- Offensive Line: B+. Numbers and some quality. Dann O'Neill is a critical recruit, an impact left tackle. The late steal of Ricky Barnum gives Michigan one of the highest-rated interior linemen in the country. Mealer, Omameh, Wermers, and Khoury are in the nebulous mass of OL who can contribute; the way each was recruited implies that they're all worth having around to see if they pan out. Would have been nice to pick up a Zebrie Sanders or Lane Clelland instead of Khoury.
- Defensive Line: D. Michigan only needed one DT and filled that need with Mike Martin, a low downside, moderate upside sort who's very likely to be a multiyear starter. At DT, he alone warrants an A- given the four sophomores in front of him. DE, however, was a crying need and Michigan got no one, which is an F-.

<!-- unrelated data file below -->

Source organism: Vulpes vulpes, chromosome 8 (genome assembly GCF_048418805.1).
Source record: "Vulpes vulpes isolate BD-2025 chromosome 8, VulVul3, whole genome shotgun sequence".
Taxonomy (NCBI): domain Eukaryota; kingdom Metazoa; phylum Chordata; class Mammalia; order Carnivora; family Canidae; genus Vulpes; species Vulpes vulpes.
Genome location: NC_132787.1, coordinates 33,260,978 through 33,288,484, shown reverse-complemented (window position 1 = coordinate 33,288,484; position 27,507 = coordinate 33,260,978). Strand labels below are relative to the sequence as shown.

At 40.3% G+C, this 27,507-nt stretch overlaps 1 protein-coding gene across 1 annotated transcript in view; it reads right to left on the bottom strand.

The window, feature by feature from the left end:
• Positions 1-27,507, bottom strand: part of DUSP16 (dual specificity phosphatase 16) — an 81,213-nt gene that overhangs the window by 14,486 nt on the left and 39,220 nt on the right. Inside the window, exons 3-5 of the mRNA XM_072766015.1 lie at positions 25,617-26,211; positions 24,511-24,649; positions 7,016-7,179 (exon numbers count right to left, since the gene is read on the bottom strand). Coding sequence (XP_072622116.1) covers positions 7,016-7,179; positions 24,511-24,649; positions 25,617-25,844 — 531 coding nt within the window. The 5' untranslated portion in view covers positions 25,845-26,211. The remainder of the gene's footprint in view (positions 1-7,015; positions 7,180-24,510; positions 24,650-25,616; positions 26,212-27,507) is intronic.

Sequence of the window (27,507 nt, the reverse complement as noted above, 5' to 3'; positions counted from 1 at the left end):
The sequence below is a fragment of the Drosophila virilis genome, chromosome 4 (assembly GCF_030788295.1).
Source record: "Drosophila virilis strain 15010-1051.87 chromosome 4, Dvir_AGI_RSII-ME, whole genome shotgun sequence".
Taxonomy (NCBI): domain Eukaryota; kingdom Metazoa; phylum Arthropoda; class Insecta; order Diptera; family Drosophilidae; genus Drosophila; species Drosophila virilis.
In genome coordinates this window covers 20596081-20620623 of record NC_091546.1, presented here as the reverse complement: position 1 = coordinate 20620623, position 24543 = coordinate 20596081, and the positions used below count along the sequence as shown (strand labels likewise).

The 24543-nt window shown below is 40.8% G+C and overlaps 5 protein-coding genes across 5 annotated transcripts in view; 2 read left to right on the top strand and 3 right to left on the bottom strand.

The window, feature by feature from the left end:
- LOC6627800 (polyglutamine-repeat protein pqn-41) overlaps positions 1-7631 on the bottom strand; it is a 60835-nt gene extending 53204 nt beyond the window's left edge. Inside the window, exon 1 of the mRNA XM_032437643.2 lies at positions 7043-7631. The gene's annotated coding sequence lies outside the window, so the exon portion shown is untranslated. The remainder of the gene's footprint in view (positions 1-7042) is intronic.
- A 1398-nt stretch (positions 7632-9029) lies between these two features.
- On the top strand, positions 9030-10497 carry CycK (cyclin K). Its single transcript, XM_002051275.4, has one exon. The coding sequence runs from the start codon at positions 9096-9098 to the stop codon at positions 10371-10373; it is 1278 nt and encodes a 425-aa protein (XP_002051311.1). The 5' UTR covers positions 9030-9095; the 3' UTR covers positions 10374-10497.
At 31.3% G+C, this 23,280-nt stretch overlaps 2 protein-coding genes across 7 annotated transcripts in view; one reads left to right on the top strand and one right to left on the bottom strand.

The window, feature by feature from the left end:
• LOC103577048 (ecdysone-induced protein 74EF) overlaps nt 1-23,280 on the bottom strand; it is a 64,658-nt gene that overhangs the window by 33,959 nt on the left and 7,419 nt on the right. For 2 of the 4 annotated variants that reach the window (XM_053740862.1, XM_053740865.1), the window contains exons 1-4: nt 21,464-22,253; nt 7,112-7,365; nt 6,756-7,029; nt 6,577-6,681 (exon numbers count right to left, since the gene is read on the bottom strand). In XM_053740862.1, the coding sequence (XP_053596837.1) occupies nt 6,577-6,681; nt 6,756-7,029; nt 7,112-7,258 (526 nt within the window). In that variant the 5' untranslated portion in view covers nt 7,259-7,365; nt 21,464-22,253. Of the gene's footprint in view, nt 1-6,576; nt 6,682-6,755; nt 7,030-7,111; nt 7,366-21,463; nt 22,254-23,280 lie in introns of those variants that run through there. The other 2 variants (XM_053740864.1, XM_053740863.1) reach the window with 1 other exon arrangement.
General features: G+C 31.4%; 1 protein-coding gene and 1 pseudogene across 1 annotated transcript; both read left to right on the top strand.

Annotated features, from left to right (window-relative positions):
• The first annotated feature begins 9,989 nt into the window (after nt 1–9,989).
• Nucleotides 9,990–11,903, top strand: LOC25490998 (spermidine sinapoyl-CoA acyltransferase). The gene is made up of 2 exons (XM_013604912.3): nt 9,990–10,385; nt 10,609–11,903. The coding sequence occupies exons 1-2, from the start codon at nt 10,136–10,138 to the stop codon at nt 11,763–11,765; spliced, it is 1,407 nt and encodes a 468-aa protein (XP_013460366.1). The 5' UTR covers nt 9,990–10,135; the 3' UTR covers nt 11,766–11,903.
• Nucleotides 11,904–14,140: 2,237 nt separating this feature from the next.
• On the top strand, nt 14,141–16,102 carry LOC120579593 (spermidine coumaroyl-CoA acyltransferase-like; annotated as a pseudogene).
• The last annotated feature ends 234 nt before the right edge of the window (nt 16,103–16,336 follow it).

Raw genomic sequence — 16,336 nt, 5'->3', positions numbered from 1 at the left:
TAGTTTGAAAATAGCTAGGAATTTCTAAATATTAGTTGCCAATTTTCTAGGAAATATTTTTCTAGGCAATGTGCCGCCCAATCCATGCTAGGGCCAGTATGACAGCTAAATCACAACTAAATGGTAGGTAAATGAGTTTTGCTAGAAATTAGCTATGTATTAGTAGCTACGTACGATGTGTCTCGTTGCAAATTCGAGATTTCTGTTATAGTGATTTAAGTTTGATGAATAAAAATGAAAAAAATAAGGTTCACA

- Linebacker: A-. Michigan needed some quality here and got it. Fitzgerald is a near-blue chip who picked M over Florida and Rutgers; I expect he'll get early PT and battle for a starting spot this fall unless Johnny Thompson turns a corner most think he's already skidded past. Marcus Witherspoon may be a DE, or may be Shawn Crable (who, come to think of it, might have been a DE). Michigan also got him away from Florida. Kenny Demens is kinda shortish but brings wood when he tackles; hopefully he's not Chris Graham redux. Taylor Hill is an edge terror.
- Cornerback: B+. Boubacar Cissoko is a smurf but is otherwise a perfect corner. If he can overcome the smurf thing he'll be smurfy. JT Floyd is generally regarded as slow and didn't get a ton of interest from anyone other than UT and M. Would like to have seen one more high caliber player here.